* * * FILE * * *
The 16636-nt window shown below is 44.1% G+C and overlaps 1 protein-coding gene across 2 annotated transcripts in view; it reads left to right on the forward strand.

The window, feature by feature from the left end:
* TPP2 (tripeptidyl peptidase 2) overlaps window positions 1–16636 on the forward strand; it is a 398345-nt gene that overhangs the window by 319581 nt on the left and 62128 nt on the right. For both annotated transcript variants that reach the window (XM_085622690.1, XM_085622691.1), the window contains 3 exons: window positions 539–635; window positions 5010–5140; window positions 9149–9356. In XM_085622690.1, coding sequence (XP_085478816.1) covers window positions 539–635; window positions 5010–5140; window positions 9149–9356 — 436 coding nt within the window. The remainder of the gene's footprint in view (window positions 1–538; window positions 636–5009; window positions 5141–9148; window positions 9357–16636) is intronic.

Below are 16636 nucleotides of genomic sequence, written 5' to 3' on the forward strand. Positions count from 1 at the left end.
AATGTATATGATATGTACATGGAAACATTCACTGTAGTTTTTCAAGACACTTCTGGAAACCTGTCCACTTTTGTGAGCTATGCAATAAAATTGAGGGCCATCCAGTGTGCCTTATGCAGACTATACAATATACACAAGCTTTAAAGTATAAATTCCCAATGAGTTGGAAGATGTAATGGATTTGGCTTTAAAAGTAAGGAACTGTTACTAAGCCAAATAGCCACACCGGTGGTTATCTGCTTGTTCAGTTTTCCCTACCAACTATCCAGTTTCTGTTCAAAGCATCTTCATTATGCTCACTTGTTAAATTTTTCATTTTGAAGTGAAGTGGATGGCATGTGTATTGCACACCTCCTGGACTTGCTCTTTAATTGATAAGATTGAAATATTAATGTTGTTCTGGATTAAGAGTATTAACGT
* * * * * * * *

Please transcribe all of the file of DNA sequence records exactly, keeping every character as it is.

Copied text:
The 16636-nt window shown below is 44.1% G+C and overlaps 1 protein-coding gene across 2 annotated transcripts in view; it reads left to right on the forward strand.

The window, feature by feature from the left end:
* TPP2 (tripeptidyl peptidase 2) overlaps window positions 1–16636 on the forward strand; it is a 398345-nt gene that overhangs the window by 319581 nt on the left and 62128 nt on the right. For both annotated transcript variants that reach the window (XM_085622690.1, XM_085622691.1), the window contains 3 exons: window positions 539–635; window positions 5010–5140; window positions 9149–9356. In XM_085622690.1, coding sequence (XP_085478816.1) covers window positions 539–635; window positions 5010–5140; window positions 9149–9356 — 436 coding nt within the window. The remainder of the gene's footprint in view (window positions 1–538; window positions 636–5009; window positions 5141–9148; window positions 9357–16636) is intronic.

Below are 16636 nucleotides of genomic sequence, written 5' to 3' on the forward strand. Positions count from 1 at the left end.
AATGTATATGATATGTACATGGAAACATTCACTGTAGTTTTTCAAGACACTTCTGGAAACCTGTCCACTTTTGTGAGCTATGCAATAAAATTGAGGGCCATCCAGTGTGCCTTATGCAGACTATACAATATACACAAGCTTTAAAGTATAAATTCCCAATGAGTTGGAAGATGTAATGGATTTGGCTTTAAAAGTAAGGAACTGTTACTAAGCCAAATAGCCACACCGGTGGTTATCTGCTTGTTCAGTTTTCCCTACCAACTATCCAGTTTCTGTTCAAAGCATCTTCATTATGCTCACTTGTTAAATTTTTCATTTTGAAGTGAAGTGGATGGCATGTGTATTGCACACCTCCTGGACTTGCTCTTTAATTGATAAGATTGAAATATTAATGTTGTTCTGGATTAAGAGTATTAACGT